It’s the end of the year, and I feel fine. I love my job, but I’m also excited about summer break. Less exciting are the end-of-year procedures I need to complete before I start my break, and even though these tasks aren’t glamorous, and I’m a pretty messy librarian, I really love these brief moments of library super organization right when school ends and right when it begins again after summer.
By this point, we’ve completed our major standardized testing, and the school is starting to vibrate with end-of-the-year excitement. Everyone is in a good mood, and I get to see all the books that have been checked out and revisit overlooked ones languishing in nonfiction. I get to do library stuff like look back over the year and decide what worked and what parts of the library need to be changed or updated.
One aspect of our library undergoing an overhaul is how we manage our technology. We have 9 complete COWS, 5 Dell laptops, and 4 ChromeBooks. We have 4 new empty carts to be filled with ChromeBooks stacked in our library office, 2 Apple labs, and a small set of iPads.
Our policies feel dated and we’re seeing problems like:
Teachers aren’t signing out specific computers/iPads to specific students, because it takes too much classroom time. If something is broken like a key or screen, teachers don’t know which student had the device or even what period the incident occurred.
COWS are returned to the library after school, but either computers are not plugged into chargers inside the cart or the entire cart has not been plugged into an outlet to charge.
Teachers do not return the COWS hoping to maybe keep it another day. This means we spend the morning tracking down a COW instead of helping students before school starts.
Computer labs are routinely left with trash on the floor and in general disarray. This is minor, but it perpetuates a culture of disrespect for our resources.
In an attempt to get some control over our expanding technology, we’ve turned to the teacher hive mind and asked them for some feedback. We created a Google survey with questions like:
- How do you keep track of who is using which device?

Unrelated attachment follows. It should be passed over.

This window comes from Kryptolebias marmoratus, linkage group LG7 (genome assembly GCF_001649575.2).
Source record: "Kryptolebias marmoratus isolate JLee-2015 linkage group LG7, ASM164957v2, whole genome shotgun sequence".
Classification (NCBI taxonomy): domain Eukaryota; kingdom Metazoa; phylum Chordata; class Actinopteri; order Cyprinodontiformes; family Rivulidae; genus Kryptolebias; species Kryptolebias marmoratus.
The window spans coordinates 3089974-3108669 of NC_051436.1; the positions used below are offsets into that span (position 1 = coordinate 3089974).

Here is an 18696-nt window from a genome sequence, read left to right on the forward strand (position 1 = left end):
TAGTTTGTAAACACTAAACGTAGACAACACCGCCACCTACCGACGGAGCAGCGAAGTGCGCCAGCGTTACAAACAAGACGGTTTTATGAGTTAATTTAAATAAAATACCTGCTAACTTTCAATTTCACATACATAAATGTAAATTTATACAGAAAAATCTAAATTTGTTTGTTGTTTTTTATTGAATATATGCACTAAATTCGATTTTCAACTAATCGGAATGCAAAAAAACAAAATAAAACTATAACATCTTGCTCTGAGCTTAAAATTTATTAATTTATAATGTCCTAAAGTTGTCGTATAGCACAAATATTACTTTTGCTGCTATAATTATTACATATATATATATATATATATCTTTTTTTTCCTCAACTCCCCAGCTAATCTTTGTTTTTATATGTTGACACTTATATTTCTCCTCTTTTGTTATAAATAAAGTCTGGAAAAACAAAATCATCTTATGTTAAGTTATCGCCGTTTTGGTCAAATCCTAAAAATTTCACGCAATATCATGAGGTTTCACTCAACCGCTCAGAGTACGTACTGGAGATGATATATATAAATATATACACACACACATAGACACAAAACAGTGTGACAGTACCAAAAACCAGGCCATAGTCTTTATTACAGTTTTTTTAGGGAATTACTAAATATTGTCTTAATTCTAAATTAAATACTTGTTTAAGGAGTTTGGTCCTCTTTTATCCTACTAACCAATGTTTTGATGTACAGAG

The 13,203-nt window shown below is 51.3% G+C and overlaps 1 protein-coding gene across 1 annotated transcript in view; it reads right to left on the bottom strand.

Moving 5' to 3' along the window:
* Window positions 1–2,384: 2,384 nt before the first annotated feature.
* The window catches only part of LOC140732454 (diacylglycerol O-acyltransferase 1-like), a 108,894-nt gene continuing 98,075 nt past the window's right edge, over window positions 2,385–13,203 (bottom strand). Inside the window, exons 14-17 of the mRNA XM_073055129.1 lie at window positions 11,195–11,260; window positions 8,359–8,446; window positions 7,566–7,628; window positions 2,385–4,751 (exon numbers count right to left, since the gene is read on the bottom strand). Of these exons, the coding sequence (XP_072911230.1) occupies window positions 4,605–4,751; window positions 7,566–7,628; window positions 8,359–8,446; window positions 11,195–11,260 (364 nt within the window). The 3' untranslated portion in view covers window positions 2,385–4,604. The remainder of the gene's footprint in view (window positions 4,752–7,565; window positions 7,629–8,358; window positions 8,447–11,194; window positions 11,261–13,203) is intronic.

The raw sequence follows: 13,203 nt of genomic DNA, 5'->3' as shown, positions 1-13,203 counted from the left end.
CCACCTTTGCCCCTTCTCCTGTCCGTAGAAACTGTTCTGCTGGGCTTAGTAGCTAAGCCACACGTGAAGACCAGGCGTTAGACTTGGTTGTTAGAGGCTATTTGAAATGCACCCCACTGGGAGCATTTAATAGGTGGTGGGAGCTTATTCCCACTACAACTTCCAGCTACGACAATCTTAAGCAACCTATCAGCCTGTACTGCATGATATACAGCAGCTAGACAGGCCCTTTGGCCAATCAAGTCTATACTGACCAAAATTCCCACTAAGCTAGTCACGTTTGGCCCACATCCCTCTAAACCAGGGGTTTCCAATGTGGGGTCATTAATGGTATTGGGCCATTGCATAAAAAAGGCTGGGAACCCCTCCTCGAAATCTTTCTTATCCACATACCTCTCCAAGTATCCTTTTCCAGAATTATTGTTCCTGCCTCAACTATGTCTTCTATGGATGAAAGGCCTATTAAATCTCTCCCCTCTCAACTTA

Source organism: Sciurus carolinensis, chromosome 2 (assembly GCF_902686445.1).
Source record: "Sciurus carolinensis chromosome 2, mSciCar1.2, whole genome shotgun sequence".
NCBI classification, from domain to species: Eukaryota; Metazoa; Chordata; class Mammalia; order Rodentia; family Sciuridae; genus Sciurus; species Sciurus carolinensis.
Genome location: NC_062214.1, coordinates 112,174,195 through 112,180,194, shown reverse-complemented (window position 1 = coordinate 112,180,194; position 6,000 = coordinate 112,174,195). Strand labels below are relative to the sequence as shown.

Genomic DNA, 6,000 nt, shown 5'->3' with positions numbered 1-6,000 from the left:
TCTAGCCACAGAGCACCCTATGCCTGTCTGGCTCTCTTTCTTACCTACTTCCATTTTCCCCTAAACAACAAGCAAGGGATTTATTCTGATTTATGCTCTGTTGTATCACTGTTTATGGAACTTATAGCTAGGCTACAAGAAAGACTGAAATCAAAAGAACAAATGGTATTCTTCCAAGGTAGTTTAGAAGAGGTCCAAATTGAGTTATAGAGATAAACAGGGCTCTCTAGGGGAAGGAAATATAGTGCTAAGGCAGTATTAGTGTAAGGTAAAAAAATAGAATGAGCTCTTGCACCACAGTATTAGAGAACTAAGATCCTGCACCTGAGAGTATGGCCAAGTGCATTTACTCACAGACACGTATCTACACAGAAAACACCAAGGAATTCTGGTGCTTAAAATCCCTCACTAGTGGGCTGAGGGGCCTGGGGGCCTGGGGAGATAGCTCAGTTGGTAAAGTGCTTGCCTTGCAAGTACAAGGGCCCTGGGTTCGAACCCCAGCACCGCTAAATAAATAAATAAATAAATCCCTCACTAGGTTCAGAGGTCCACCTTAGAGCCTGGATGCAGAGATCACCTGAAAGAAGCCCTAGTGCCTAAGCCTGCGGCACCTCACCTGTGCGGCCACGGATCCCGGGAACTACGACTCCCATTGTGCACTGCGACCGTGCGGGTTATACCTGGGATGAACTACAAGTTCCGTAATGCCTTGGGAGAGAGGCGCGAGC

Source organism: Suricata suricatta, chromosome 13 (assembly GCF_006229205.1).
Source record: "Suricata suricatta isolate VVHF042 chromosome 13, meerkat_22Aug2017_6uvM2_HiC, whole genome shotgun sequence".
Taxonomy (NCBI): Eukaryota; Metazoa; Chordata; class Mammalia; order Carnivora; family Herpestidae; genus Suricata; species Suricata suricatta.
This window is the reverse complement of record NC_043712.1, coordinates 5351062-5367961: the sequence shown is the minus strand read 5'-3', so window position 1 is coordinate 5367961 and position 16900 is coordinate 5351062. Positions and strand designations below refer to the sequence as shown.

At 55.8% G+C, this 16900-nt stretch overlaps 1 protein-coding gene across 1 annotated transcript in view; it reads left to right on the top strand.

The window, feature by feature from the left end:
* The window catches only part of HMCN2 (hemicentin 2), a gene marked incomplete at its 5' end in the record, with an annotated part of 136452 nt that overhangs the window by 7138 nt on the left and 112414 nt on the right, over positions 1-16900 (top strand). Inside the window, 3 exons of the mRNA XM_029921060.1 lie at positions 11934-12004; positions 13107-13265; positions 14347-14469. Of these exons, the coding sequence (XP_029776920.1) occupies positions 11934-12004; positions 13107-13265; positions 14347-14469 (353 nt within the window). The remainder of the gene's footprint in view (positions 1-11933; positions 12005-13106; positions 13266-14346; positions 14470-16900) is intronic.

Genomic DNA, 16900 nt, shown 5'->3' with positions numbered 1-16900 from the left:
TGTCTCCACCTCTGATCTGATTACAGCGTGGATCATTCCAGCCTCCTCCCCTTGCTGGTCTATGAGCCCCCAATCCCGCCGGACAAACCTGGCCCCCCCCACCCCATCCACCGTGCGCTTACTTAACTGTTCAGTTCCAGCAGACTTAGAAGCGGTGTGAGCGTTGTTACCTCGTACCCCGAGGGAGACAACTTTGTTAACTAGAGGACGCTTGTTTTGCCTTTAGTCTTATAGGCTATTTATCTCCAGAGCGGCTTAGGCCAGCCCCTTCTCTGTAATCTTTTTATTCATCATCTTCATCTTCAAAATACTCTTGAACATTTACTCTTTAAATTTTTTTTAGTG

- If keys are missing from a keyboard, could you identify with reasonable accuracy which students used that keyboard on a certain day?
- If you returned a COW to the library and did not plug it into charge for the next person using it, how would you like us to address this with you?
- Would it be helpful to have a list of technology rules in the teacher handbook to be addressed during the first meeting of the school year?
Once we’ve analyzed our responses, we’re going to present the information to our administration and recommend including technology in our teacher handbook and making a small presentation regarding accountability and computer usage.
Ultimately, we’re trying to ensure our resources stay accessible, while dealing with our own accountability issues. If there is an issue with technology, we, the librarians, are held somewhat responsible. When we just had a few computers, it was easy to manage. Now that we have a fleet of COWS along with labs and iPads, crossing our fingers and hoping nothing bad happens isn’t going to cut it.
We saved this project to complete along with our regular closing procedures with the hope of implementing a better system this fall. We thought it might be asking too much of staff to change the process in the middle of the school year. Starting fresh this fall gives everyone the chance to form good habits as opposed to correcting the behavior mid-year.
I’m sure there are other librarians in charge of technology. As librarians do we feel pressure to manage technology to stay relevant, or do we like being the gatekeepers of this resource? I’m curious to find out how others balance enforcing rules with staff and keeping a positive working relationship in the school.
Author: Mica Johnson
I’m a school librarian at Farragut Middle. I like the lib to be loud, messy, and full of student activity. I love tech stuff as much as I love books, and I’m part of an awesome rotating maker space.